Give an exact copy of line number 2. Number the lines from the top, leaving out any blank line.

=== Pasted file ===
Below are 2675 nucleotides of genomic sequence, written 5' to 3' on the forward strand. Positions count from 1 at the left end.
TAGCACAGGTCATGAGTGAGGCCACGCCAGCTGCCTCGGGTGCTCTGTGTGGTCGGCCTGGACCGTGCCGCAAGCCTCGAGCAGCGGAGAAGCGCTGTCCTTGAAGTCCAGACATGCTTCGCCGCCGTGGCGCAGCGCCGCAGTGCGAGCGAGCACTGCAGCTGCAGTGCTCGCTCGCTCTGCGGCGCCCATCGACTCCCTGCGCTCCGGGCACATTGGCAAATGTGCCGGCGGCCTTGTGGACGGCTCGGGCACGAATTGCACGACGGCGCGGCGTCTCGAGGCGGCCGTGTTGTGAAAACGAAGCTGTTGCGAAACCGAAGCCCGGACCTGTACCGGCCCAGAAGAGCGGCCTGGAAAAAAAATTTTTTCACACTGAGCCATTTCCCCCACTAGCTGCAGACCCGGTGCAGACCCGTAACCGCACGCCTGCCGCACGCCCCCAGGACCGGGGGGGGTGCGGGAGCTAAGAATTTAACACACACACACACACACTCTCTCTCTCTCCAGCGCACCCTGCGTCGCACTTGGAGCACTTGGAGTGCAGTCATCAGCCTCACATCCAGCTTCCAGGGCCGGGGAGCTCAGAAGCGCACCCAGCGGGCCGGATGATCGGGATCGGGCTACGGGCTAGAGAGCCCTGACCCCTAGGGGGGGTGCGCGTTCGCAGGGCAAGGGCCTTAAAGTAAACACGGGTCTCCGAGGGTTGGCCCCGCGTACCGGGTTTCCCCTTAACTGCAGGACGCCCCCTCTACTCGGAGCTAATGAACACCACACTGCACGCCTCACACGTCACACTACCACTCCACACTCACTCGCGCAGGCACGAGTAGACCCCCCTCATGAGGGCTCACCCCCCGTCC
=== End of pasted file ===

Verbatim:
TAGCACAGGTCATGAGTGAGGCCACGCCAGCTGCCTCGGGTGCTCTGTGTGGTCGGCCTGGACCGTGCCGCAAGCCTCGAGCAGCGGAGAAGCGCTGTCCTTGAAGTCCAGACATGCTTCGCCGCCGTGGCGCAGCGCCGCAGTGCGAGCGAGCACTGCAGCTGCAGTGCTCGCTCGCTCTGCGGCGCCCATCGACTCCCTGCGCTCCGGGCACATTGGCAAATGTGCCGGCGGCCTTGTGGACGGCTCGGGCACGAATTGCACGACGGCGCGGCGTCTCGAGGCGGCCGTGTTGTGAAAACGAAGCTGTTGCGAAACCGAAGCCCGGACCTGTACCGGCCCAGAAGAGCGGCCTGGAAAAAAAATTTTTTCACACTGAGCCATTTCCCCCACTAGCTGCAGACCCGGTGCAGACCCGTAACCGCACGCCTGCCGCACGCCCCCAGGACCGGGGGGGGTGCGGGAGCTAAGAATTTAACACACACACACACACACTCTCTCTCTCTCCAGCGCACCCTGCGTCGCACTTGGAGCACTTGGAGTGCAGTCATCAGCCTCACATCCAGCTTCCAGGGCCGGGGAGCTCAGAAGCGCACCCAGCGGGCCGGATGATCGGGATCGGGCTACGGGCTAGAGAGCCCTGACCCCTAGGGGGGGTGCGCGTTCGCAGGGCAAGGGCCTTAAAGTAAACACGGGTCTCCGAGGGTTGGCCCCGCGTACCGGGTTTCCCCTTAACTGCAGGACGCCCCCTCTACTCGGAGCTAATGAACACCACACTGCACGCCTCACACGTCACACTACCACTCCACACTCACTCGCGCAGGCACGAGTAGACCCCCCTCATGAGGGCTCACCCCCCGTCC